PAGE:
Most of the time, I could suss out exactly what was needed to get from point A to point B, but there were a number of instances where I got stuck. At a number of points, I felt that my (largely) logical solutions to the puzzle were being quashed in an unfair manner. Having to consult with a guide, however, I came to realise that these few roadblocks were largely the result of incorrectly interacting with an object or person and that my original solution was actually correct. There was one instance where I couldn’t quite see the true, multi-purpose nature of an object and literally guessed the correct outcome through brute forcing a solution. To help combat these problems, the developer is diligent in doling out hints upon the steam forums and if you have any problems then I’d recommend having a look there.
Dropsy’s leisurely pace around the map can be infuriating in the first act if, like me, you got stuck on one of the earlier puzzles and then scour the world trying to find a solution. Luckily, a method of fast travel becomes unlocked fairly early in the game but it’s still a little annoying to get Dropsy moving from one side of the screen to the other. I feel it would have been in the game’s favour to have a method of speeding up this traversal, but I feel that this might diminish the impact of some of the later scenes in the game.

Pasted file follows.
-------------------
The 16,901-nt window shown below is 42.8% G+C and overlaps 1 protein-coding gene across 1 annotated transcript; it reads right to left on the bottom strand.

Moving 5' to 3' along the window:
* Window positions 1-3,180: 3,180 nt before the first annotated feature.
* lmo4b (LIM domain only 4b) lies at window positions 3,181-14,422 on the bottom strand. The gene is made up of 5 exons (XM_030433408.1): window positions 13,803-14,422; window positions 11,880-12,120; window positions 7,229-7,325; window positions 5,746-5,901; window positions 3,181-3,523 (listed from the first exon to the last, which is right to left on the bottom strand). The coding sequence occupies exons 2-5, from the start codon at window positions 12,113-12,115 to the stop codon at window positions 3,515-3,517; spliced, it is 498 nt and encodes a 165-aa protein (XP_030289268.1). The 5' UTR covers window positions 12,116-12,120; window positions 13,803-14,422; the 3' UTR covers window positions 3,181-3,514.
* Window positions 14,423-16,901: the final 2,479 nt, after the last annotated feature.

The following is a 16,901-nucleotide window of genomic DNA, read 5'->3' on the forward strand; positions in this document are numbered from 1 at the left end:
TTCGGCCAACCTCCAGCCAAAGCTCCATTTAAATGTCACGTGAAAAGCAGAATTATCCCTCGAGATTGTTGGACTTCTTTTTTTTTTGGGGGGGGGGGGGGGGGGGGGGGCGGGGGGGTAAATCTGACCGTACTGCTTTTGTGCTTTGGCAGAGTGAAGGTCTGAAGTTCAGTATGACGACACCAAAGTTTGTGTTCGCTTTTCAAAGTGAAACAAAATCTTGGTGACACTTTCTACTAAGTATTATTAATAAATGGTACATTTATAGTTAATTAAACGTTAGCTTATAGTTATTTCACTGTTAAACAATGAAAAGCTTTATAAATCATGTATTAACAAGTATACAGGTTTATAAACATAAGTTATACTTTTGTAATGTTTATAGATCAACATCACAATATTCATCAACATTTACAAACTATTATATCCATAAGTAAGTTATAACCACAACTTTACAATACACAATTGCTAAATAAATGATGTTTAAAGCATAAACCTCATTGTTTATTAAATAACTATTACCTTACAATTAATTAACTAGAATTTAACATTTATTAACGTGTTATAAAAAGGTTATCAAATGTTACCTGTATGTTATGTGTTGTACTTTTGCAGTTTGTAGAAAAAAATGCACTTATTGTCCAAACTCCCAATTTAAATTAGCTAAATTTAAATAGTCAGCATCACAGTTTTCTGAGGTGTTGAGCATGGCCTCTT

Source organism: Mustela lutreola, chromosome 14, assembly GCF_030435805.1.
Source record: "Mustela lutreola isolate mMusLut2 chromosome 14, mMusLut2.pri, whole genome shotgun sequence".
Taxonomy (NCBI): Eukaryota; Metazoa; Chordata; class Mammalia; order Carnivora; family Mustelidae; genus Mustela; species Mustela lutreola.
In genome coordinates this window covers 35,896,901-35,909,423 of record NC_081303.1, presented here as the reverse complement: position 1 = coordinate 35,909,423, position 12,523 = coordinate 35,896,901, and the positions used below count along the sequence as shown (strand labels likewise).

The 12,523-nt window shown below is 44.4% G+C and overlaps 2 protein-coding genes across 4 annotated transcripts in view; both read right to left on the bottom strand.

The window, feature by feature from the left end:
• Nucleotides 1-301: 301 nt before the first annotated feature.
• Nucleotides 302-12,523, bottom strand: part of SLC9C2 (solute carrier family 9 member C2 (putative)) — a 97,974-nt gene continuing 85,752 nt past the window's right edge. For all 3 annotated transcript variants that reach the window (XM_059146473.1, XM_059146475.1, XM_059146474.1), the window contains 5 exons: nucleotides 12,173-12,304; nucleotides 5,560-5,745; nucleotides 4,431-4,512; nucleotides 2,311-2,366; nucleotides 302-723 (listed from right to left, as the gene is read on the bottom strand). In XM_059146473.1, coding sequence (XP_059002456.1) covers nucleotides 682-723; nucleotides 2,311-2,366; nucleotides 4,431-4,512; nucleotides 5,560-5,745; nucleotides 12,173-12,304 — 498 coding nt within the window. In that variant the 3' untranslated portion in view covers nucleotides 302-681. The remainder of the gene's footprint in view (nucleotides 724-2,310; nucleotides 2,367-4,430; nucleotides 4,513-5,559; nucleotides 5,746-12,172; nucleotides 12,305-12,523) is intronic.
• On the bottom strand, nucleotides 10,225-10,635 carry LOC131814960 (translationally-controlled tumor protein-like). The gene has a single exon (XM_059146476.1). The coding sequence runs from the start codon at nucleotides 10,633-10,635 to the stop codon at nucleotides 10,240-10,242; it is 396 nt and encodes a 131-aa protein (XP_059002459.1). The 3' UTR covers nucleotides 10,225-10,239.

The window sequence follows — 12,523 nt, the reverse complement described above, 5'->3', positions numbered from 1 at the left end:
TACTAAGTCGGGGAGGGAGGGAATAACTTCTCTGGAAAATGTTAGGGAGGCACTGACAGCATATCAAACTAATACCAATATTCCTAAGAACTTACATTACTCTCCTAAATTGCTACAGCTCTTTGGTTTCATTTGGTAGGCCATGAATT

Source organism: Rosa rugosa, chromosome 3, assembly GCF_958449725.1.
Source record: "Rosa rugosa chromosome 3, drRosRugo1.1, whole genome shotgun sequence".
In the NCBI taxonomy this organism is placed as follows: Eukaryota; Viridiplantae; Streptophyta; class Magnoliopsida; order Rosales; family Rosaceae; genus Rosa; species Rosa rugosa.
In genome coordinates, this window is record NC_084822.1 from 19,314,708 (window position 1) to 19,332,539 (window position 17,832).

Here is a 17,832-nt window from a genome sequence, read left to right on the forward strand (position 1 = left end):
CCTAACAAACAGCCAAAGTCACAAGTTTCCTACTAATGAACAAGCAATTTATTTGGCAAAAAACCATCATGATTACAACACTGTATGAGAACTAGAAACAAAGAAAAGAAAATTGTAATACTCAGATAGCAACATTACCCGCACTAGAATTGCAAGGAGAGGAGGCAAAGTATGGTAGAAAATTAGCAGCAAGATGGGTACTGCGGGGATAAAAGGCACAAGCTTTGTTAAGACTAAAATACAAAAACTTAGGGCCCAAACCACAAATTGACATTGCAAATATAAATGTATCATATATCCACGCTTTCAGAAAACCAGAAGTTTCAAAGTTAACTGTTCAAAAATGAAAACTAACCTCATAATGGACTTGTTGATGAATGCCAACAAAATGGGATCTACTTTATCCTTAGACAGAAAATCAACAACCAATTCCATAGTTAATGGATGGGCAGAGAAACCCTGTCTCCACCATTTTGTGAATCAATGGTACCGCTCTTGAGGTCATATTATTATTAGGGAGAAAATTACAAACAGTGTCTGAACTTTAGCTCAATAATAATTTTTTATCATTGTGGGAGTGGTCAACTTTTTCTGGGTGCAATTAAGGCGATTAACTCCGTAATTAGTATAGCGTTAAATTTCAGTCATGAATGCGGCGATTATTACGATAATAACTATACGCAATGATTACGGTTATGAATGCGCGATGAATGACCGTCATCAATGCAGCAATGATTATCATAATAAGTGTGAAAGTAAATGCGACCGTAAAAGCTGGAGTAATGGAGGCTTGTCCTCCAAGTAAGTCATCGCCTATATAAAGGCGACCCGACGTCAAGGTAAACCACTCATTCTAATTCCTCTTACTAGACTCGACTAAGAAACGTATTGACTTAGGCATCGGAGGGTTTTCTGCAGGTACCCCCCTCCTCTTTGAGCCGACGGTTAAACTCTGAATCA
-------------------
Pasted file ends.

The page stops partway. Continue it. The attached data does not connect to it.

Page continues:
The game follows the trend of having a retro-pixelated aesthetic in the vein of classic adventure games. The world itself is varied from decrepit urban environments, to alien forests, dank mines, and churches dedicated to a vampire-slaying Thor. The visual design of Dropsy also has invoked a certain revulsion in me the first time I played the game do his character design reminding me strongly of ‘Pennywise’. Like me, however, you’ll probably learn to look past that aspect and see the good within.
Largely, the visual design is quite pleasant and charming. There was one instance where, due to lack of visual fidelity, I couldn’t quite see the true nature of an object properly as it was difficult to make out through the pixels. I’m not sure if others will have this same problem but it was annoying when it happened to me.
The soundtrack throughout is vibrant and eclectic. There’s everything here from hard rock to classical music on hand with a pixel-tune twist. The catch is that you receive these tracks in-game by finding cassettes hidden around the environment. Furthermore, they are only diegeticaly played when you play them on a cassette player in-character. This is a shame, as I quite enjoyed listening to this tracks.
The dreamscape scenes also feature some interesting melodies and soundscapes. Everything you hear is distorted and helps to reinforce the otherworldly feel of these sequences. The dreamworld version of the Dropsy theme from the trailers is also sufficiently unsettling in its reinforcement of this uncanny space. It’s creepy, but pretty beautiful… just like the rest of the game.
Overall, I am quite pleased with my experience with playing Dropsy. The story is overwhelmingly touching with a rollercoaster ending that comes out of left-field (but doesn’t spoil the overall experience). The puzzles are largely intuitive and can generally be solved if you’re stuck by simply interacting with your (likely) solution in a different manner. The visuals are quaint but sometimes problematic and the audio is pretty darn swell. I have no problem with recommending Dropsy to pretty much anyone who thinks they might like it (and to some who don’t). I honestly didn’t think I would like it as much as I did, but I guess the terrifying clown worked his magic on me with his “warm, greasy hugs”…